Tuesday, March 9, 2010

AfterM*A*S*H Episode 10 - Fallout

Season 1, Episode 10: Fallout
Original Air Date: 12/5/83
Written by: Larry Gelbart

Directed by: Larry Gelbart

Col. Potter has insomnia. Mildred finds him in the kitchen, and he tells what's bothering him: the endless bureaucracy of General General and how it affects the care he's able to give. He talks about quitting and retiring, something Mildred is perfectly happy to do.

At the hospital, Dr. Pfeiffer tells Col. Potter about an offer he's received to become part of another doctor's private practice. It would prevent Dr. Pfeiffer from becoming Board Certified, but the money and easier hours is vastly tempting. Pfeiffer ends up deciding that, even though the offer is great, the medical experience he's gaining is too good to give up--not to mention the chance to learn under Col. Potter, whom Pfeiffer deeply respects.

During Movie Night, Dr. Pfeiffer overhears one of his patients, named Joe Warner, (William Sadler) mention that he's been present for six different nuclear bomb tests--a patient who has been diagnosed with leukemia.

Pfeiffer does some research, and learns that his patient was part of a troop that was sent to clean up Nagasaki after the bomb was dropped. Father Mulcahy tries to comfort the man, and we see he's having visions--visions of his old Army chaplain, promising that what he's being told to do is "perfectly safe."

Col. Potter and Dr Pfeiffer write up a report about Joe Warner, and how he developed leukemia, and submit it to Mike D'Angelo, who tells Potter in no uncertain terms the report is unacceptable. D'Angelo, reflecting on the financial implications of this, flat out refuses to send the report up the chain of command.

Unable to change D'Angelo's mind, Col. Potter has to break the news to Pfeiffer, who is furious about his report being buried. He threatens to quit--what's the point?--but Potter takes him to task, saying that if Pfeiffer really wants to make a difference, he needs to be in the trenches, helping people like Joe Warner, not playing golf in during his days off from private practice.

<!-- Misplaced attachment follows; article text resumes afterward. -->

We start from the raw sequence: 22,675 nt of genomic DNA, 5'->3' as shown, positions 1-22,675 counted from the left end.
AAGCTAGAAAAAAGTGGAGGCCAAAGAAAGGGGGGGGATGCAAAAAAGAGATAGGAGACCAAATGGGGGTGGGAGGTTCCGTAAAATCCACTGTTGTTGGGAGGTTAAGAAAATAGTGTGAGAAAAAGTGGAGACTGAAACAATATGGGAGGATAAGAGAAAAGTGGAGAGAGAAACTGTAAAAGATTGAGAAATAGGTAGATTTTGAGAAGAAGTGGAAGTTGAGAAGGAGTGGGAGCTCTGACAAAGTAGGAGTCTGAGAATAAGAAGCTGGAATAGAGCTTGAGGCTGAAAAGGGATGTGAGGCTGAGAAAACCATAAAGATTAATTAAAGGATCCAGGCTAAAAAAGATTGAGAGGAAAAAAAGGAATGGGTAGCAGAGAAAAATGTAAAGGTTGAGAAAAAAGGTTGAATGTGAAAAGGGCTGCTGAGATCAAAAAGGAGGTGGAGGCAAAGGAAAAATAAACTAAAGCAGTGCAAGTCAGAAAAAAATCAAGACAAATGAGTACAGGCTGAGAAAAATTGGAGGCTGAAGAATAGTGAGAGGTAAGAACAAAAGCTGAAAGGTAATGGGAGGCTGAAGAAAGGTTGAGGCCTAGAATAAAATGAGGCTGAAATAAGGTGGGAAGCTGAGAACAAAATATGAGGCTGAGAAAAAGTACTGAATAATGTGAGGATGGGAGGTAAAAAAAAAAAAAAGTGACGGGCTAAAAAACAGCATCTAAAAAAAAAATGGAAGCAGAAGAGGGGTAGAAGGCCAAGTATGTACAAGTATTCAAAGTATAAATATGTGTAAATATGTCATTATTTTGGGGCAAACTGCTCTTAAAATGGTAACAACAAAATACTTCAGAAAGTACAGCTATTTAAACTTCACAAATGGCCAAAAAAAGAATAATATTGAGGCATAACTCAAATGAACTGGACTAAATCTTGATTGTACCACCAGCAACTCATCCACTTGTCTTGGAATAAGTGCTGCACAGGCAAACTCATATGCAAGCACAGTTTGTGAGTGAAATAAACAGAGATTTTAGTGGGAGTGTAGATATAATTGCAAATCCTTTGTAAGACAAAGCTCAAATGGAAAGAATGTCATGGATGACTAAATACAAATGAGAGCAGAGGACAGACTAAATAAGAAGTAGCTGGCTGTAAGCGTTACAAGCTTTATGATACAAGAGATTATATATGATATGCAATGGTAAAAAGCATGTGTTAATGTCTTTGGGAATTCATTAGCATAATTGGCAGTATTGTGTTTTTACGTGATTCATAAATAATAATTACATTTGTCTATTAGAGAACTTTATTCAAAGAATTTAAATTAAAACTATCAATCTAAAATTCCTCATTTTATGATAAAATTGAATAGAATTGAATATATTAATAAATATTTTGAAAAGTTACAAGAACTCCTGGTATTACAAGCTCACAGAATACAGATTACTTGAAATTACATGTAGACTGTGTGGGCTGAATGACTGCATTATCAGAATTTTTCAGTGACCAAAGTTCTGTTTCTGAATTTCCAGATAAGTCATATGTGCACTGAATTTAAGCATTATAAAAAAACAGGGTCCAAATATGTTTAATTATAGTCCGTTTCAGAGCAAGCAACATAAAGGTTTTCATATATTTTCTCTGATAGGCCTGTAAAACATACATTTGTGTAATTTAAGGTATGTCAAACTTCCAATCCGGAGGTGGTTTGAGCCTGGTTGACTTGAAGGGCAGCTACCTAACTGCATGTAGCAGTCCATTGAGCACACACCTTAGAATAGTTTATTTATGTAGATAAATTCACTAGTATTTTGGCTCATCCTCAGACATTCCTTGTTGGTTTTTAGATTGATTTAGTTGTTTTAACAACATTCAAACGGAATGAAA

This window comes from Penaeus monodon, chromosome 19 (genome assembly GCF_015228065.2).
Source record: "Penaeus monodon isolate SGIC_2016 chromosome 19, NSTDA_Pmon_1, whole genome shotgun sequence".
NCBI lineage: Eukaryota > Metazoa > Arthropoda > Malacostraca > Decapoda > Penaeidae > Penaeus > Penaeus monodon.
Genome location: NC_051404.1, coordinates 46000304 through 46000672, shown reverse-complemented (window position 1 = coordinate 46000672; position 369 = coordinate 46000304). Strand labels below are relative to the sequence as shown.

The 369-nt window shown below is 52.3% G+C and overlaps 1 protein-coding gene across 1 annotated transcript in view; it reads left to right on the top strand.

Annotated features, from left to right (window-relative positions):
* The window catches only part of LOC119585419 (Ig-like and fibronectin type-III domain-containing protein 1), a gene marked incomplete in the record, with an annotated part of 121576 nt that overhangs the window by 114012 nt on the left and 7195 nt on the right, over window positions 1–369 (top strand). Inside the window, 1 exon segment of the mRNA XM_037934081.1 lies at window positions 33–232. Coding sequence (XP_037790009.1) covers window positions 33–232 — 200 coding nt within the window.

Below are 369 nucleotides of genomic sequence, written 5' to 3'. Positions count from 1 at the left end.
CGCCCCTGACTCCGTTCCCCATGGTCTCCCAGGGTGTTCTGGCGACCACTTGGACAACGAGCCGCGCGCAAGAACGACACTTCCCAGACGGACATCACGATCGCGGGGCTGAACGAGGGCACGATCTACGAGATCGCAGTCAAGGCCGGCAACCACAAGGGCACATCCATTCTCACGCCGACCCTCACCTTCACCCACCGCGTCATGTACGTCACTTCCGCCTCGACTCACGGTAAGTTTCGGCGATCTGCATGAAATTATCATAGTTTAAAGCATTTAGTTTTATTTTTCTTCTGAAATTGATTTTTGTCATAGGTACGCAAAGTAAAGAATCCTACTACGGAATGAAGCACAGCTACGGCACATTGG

Pfeiffer agrees, promising to keep trying.

Fun Facts: There's a female voice coming over the hospital's PA at various times, and to my hear it sounds like Kellye Nakahara. The voice is not credited, and there's no mention of it on IMDB, so I can't be sure.

Mike D'Angelo has a scary line when Potter quotes a scientific study saying that the effects of leukemia could be so long lasting they might even affect Warner's unborn baby.

D'Angelo asks who wrote the report, Potter says, "A bunch of scientists." D'Angelo replies, "So they say the government is lying?" Potter responds with, "No, they just have a different opinion." D'Angelo counters with, "Scientists have opinions. The government has facts."

Soon-Lee does not appear in this episode.

This episode is probably the finest of the series so far, dealing with a tough, real world issue, and not providing any pat answers. The character of Mike D'Angelo, mostly a buffoon up until now, takes on a darker cast when we get to see how unwilling he is to criticize the government in any way, mostly for the sake of a buck. He would've gotten along great with Frank Burns.

Favorite Line: Klinger tells Dr. Pfeiffer what it was like being in the Army. Pfeiffer says, "You must have loved it."

Klinger answers, "Loved it? I wanted to get out the minute I got in. In Basic Training, I wet my bunk every night for a week. Didn't work for me, but the guy below me got out for Pneumonia."


Neal said...

I had no idea that Larry Gelbart wrote, let alone directed, any of the AfterMASH episodes. No wonder this one stands out among the rest. Too bad he didn't do more. He may have been able to save the show. I only saw a few episodes when it was on the air and they all were pretty dull.

Tom said...

I watched these shows back then and I felt they didn't measure up to MASH. But I would like to see them again, to see what my opinion of them would be now.

What the Parrot Saw said...

Reminiscent of "For the Good of the Outfit," this episode seemed to me at the time relatively predictable- exactly the sort of theme and event I'd expect AfterM*A*S*H to cover.

In viewing it again... Gelbart hits the right notes, but there is no element of surprise. Well-written and played, for sure- but it resembles nothing so much as a later period M*A*S*H episode transplanted Stateside.

Not at all bad- just rather familiar.

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